By focusing on even a single engaged employee who has intrapreneurial potential and working with them to get into more of an intrapreneurial mindset, you can create much more value than trying to invest in migrating a large group of disengaged employees into the engaged group.

Not everyone has the right mindset and skillset to become an intrapreneur, so it is important to be able to point out certain attributes of employees that possess the potential to transform into intrapreneurs that will benefit your business.

Step 4: Retention; Go Forward

Encouraging your employees to go from being simply engaged in their roles to becoming more intrapreneurial requires working with them to increase their skillset and their intrapreneurial capacity, and through altering specific aspects in the organization itself to create an environment that encourages innovation. Each company has its own unique organization structure so it’s important to analyze each aspect and how it could best be altered to support intrapreneurship. There are four areas to focus:

  • Product Champions
  • Process Champions
  • Marketing Champions 
  • Implementation Champions: All the above is worthless without proper execution.

The Result

Once you harness the unique talents of your team, you’ll find that working with a group of intrapreneurs is fun. Creative juices flow, energy is higher, and morale is elevated. Who wouldn’t want to work in that type of environment?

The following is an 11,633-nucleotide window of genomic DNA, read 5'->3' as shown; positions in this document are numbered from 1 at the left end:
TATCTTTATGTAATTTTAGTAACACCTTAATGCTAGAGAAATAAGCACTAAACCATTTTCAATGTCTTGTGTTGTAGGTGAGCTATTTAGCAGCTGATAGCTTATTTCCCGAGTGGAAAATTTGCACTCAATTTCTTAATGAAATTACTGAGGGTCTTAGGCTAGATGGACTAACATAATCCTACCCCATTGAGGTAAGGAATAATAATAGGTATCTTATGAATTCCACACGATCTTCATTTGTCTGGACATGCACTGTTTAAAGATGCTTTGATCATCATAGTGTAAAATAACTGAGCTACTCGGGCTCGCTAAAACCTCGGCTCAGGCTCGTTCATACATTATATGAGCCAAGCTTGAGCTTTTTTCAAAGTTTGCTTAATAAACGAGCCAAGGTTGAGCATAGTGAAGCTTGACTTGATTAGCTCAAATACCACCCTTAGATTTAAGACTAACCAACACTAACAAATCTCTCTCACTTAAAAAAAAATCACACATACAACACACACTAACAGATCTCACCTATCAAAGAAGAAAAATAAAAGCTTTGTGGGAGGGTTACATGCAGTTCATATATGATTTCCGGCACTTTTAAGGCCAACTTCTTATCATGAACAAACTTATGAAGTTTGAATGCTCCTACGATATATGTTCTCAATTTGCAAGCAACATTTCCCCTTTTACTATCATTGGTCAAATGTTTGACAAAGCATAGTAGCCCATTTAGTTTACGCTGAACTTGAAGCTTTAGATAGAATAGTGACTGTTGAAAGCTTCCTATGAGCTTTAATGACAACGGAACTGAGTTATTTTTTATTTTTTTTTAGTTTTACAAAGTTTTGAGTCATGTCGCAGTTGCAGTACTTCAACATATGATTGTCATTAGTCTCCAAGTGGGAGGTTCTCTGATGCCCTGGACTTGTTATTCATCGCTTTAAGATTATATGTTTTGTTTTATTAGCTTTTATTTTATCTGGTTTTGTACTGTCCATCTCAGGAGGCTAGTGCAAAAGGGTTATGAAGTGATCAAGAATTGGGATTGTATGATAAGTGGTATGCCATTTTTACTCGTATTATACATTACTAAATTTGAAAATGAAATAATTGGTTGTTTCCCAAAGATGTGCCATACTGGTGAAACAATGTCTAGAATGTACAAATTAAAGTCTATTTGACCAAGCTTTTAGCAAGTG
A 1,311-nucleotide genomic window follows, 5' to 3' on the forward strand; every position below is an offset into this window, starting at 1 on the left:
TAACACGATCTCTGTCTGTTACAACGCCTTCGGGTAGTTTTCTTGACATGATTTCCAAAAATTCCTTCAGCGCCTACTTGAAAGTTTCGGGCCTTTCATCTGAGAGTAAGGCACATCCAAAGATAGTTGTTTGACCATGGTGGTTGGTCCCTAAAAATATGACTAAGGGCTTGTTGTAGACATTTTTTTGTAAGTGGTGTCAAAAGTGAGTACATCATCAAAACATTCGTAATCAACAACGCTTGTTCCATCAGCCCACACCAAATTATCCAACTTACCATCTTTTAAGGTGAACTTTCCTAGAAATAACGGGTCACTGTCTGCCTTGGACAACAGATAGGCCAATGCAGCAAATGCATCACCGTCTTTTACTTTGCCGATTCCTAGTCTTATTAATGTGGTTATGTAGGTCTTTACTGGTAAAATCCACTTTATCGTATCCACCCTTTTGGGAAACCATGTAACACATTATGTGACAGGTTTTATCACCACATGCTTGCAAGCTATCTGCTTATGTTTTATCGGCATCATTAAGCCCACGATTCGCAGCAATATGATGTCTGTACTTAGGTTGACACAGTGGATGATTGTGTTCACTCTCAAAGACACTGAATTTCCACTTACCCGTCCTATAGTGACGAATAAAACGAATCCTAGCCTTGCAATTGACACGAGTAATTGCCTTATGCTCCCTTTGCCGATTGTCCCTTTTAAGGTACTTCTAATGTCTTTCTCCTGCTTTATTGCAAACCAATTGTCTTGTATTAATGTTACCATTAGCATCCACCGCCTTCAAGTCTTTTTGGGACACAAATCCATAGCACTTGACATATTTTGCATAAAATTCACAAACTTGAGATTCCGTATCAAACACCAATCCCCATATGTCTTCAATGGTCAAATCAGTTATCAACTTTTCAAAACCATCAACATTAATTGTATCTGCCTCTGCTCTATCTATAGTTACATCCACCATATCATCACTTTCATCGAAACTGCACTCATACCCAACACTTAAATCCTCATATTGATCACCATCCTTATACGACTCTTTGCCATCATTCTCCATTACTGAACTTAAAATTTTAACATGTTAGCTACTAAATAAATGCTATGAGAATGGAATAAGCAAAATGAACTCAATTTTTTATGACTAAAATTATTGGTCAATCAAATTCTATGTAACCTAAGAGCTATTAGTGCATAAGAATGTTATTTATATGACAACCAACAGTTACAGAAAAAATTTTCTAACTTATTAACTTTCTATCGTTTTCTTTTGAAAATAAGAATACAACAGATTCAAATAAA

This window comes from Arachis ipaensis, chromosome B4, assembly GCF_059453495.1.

RJ Grimshaw
President & CEO | UniFi Equipment Finance, Inc.
RJ Grimshaw is the President and CEO for UniFi Equipment Finance, Inc., a wholly owned subsidiary of the Bank of Ann Arbor. He joined Bank of Ann Arbor in August 2013 as an Executive Vice President and Chief Sales Officer. With more than 20 years of experience in the equipment finance/ banking industry, he brings valuable experience in commercial banking, investment banking, and business banking. Previously, he served as Vice President for Everbank Commercial Finance, Inc., where he was responsible for the growth within the Technology Division. Grimshaw currently sits on the ELFA Board of Directors and has previously served on the ELFA’s Vendor and Captive Business Council Steering Committee, as well participated in the past two Industry Future Councils with the ELFA Foundation.

He is a frequent author of blogs and articles in industry trade publications on digital innovation and leadership topics. Reach RJ at and on twitter @rjgcoach. Learn more about UniFi Equipment Finance at